In 2018, the United States exported $2.1 billion worth of beef and beef to Japan. Japan is the largest export market for beef from the United States by value. Under the agreement, the United States will benefit from market access conditions equivalent to CP-TPP countries, with tariffs on fresh, chilled and frozen beef reduced from 38.5% to 9% within 15 years. In addition, Japan will eliminate tariffs on processed beef products, including Jerky beef and meat extracts, of up to 50% within 5 to 15 years. U.S. exports of beef and beef products to Japan currently have a competitive disadvantage. Major U.S. competitors in the Japanese market, including Australia, Canada and New Zealand, receive preferential market access treatment under the CP-TPP. The U.S.-Japan trade agreement is necessary to keep U.S.
beef and beef exports competitive. Australia`s red meat and livestock industry has been one of the main beneficiaries of the free trade agreements concluded so far. This included reducing or eliminating tariffs, as well as improving other measures that previously restricted trade. For example, it is estimated that the benefits of the three North Asian Free Trade Agreements between Australia – Korea (KAFTA), Japan (ALA) and China (ChAFTA) – will result in a total value added of $20 billion for Australian industry over the next two decades. Brexit poses great challenges for New Zealand`s red meat sector. The EU is an important market for New Zealand red meat and its by-products and is worth almost NZ$2 billion in 2018. As an important export sector, changes in access to overseas markets affect the profitability of both individual producers and meat processors. About three-quarters of Australia`s red meat is now consumed in overseas markets. Access to a multitude of global markets allows Australian exporters to maximize the value of each carcass and reduce the risk of over-reliance on a buyer. Dynamic international market conditions require continued efforts to defend access and, where possible, improve export conditions through trade reforms. USMEF predicts that by 2025, U.S.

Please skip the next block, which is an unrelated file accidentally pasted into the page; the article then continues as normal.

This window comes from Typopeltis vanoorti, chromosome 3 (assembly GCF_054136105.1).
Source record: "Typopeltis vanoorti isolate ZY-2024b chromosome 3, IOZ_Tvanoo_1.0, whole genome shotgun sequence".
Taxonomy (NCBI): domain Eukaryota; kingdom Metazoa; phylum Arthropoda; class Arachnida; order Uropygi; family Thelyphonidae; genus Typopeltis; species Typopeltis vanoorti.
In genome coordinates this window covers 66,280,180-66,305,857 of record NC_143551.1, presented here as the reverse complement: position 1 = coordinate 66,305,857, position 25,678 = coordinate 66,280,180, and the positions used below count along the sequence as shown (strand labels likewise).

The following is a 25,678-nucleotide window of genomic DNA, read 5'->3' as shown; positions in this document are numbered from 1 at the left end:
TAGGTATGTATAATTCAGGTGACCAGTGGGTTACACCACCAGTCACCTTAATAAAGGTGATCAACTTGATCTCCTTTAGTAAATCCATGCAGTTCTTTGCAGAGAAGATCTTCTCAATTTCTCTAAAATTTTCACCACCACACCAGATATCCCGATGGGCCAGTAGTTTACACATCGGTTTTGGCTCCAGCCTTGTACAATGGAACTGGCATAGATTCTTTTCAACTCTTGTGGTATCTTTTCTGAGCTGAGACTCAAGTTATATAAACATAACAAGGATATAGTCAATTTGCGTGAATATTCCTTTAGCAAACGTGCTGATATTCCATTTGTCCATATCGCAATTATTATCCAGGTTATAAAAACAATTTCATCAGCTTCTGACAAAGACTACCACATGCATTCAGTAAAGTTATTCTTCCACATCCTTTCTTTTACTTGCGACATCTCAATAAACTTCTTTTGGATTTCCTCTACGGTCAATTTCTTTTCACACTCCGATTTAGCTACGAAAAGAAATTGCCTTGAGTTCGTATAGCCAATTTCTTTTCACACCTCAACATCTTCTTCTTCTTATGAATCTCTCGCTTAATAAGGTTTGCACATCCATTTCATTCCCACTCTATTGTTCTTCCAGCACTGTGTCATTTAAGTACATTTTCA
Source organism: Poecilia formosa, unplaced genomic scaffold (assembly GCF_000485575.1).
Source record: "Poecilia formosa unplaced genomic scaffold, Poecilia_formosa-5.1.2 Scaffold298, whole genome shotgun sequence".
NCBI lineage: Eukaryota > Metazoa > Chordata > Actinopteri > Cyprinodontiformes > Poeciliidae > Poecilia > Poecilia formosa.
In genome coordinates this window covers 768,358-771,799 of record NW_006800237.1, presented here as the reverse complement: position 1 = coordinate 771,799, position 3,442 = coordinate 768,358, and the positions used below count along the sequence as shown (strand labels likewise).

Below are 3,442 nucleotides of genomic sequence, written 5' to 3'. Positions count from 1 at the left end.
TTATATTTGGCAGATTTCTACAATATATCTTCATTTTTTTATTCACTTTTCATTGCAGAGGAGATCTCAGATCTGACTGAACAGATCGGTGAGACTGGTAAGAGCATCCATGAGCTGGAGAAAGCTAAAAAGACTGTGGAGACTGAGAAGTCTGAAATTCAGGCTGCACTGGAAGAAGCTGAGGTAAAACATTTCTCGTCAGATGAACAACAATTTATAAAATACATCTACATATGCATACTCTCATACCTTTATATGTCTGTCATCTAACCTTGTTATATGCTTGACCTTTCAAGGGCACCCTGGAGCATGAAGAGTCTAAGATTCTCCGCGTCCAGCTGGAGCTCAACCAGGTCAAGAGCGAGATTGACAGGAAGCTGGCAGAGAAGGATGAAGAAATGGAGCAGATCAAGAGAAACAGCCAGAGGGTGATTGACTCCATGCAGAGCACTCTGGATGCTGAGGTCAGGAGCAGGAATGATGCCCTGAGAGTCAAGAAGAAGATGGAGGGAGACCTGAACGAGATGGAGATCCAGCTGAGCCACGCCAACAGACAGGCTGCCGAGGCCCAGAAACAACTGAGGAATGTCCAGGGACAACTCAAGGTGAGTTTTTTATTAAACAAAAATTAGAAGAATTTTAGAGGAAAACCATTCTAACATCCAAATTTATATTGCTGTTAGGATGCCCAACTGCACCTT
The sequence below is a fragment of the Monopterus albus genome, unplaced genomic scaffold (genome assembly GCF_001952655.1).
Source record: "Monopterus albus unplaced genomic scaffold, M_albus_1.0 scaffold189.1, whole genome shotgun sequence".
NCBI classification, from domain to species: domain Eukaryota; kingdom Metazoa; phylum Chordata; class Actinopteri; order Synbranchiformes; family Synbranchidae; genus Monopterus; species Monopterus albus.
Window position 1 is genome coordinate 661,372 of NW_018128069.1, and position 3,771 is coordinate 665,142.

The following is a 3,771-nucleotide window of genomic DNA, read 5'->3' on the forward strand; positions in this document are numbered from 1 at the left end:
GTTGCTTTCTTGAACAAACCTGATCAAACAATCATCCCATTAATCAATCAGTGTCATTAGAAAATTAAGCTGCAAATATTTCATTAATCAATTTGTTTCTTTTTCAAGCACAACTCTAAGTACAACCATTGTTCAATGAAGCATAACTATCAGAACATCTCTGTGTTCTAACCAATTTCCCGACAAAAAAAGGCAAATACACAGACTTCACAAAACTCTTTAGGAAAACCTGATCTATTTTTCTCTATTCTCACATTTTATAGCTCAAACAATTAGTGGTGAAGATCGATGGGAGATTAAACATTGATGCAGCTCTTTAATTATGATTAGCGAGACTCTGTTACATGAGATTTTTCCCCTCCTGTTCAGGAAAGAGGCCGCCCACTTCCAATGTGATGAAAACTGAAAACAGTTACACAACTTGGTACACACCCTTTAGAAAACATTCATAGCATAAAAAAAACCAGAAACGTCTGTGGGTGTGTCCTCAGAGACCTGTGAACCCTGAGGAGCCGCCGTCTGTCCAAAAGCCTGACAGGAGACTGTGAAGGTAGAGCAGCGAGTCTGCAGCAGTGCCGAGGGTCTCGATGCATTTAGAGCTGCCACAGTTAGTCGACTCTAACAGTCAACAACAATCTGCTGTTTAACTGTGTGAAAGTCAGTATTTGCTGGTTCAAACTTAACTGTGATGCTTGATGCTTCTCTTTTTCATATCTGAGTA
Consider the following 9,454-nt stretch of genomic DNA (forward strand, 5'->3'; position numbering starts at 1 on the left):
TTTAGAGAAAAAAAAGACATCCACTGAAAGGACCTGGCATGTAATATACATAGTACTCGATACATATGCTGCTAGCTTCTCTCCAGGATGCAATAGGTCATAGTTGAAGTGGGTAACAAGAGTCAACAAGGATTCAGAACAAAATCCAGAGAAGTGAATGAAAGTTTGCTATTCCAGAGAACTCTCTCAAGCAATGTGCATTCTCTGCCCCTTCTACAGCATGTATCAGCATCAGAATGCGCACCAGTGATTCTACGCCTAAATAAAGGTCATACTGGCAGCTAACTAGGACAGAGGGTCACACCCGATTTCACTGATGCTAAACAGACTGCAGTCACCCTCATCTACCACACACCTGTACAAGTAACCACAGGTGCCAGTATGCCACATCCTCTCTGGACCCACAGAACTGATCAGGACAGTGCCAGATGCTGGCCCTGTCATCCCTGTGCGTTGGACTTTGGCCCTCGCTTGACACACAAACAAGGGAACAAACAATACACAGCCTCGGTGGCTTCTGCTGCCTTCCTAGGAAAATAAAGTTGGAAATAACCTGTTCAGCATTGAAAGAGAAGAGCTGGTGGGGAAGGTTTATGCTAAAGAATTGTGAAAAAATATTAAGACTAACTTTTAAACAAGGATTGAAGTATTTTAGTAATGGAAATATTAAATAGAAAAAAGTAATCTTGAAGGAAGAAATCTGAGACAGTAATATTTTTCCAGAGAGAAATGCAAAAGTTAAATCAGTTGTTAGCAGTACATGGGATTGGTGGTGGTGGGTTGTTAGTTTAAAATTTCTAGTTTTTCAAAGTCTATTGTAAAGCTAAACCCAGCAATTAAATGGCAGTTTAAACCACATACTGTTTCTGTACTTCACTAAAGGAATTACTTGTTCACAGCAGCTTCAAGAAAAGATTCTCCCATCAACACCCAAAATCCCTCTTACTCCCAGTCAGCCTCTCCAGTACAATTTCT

red meat exports to Japan will reach US$5 billion — about $2.8 billion for U.S. beef and more than $2 billion for U.S. pork — as U.S. red meat consumption increases due to better access for Japanese consumers and the U.S. gains market share. The agreement also opens up new opportunities for value-added and processed red meat products, with tariffs on these products increasing to zero, contributing to the overall growth of U.S. exports to the high-quality Japanese market. However, many of Australia`s overseas markets remain subject to an entry barrier. These barriers to trade are imposed in many forms….